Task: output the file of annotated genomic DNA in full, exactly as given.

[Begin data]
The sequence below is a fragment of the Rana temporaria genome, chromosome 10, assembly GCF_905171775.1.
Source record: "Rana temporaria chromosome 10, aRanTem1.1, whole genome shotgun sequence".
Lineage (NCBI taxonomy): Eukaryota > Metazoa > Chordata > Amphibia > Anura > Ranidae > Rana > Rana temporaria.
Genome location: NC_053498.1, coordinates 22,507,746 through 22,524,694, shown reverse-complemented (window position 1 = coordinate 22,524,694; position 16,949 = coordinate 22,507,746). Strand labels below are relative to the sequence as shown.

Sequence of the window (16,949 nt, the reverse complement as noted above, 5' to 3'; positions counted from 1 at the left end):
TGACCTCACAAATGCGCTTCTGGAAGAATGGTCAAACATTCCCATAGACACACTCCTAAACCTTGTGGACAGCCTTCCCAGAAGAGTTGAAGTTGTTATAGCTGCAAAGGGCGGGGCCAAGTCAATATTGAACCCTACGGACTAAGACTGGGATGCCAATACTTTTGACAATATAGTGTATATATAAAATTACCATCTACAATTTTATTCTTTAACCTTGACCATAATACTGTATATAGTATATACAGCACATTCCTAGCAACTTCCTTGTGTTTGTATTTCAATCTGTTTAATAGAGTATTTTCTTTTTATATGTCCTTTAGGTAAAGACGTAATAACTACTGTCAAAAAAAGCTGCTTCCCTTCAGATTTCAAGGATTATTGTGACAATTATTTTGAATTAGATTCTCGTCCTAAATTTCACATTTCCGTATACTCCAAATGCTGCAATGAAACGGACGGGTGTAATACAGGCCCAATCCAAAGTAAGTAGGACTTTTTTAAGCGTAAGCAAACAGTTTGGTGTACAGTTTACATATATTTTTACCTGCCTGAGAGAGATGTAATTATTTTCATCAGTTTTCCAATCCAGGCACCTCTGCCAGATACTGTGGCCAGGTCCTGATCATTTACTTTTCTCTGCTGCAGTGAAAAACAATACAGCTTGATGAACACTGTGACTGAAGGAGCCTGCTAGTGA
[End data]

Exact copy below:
The sequence below is a fragment of the Rana temporaria genome, chromosome 10, assembly GCF_905171775.1.
Source record: "Rana temporaria chromosome 10, aRanTem1.1, whole genome shotgun sequence".
Lineage (NCBI taxonomy): Eukaryota > Metazoa > Chordata > Amphibia > Anura > Ranidae > Rana > Rana temporaria.
Genome location: NC_053498.1, coordinates 22,507,746 through 22,524,694, shown reverse-complemented (window position 1 = coordinate 22,524,694; position 16,949 = coordinate 22,507,746). Strand labels below are relative to the sequence as shown.

Sequence of the window (16,949 nt, the reverse complement as noted above, 5' to 3'; positions counted from 1 at the left end):
TGACCTCACAAATGCGCTTCTGGAAGAATGGTCAAACATTCCCATAGACACACTCCTAAACCTTGTGGACAGCCTTCCCAGAAGAGTTGAAGTTGTTATAGCTGCAAAGGGCGGGGCCAAGTCAATATTGAACCCTACGGACTAAGACTGGGATGCCAATACTTTTGACAATATAGTGTATATATAAAATTACCATCTACAATTTTATTCTTTAACCTTGACCATAATACTGTATATAGTATATACAGCACATTCCTAGCAACTTCCTTGTGTTTGTATTTCAATCTGTTTAATAGAGTATTTTCTTTTTATATGTCCTTTAGGTAAAGACGTAATAACTACTGTCAAAAAAAGCTGCTTCCCTTCAGATTTCAAGGATTATTGTGACAATTATTTTGAATTAGATTCTCGTCCTAAATTTCACATTTCCGTATACTCCAAATGCTGCAATGAAACGGACGGGTGTAATACAGGCCCAATCCAAAGTAAGTAGGACTTTTTTAAGCGTAAGCAAACAGTTTGGTGTACAGTTTACATATATTTTTACCTGCCTGAGAGAGATGTAATTATTTTCATCAGTTTTCCAATCCAGGCACCTCTGCCAGATACTGTGGCCAGGTCCTGATCATTTACTTTTCTCTGCTGCAGTGAAAAACAATACAGCTTGATGAACACTGTGACTGAAGGAGCCTGCTAGTGA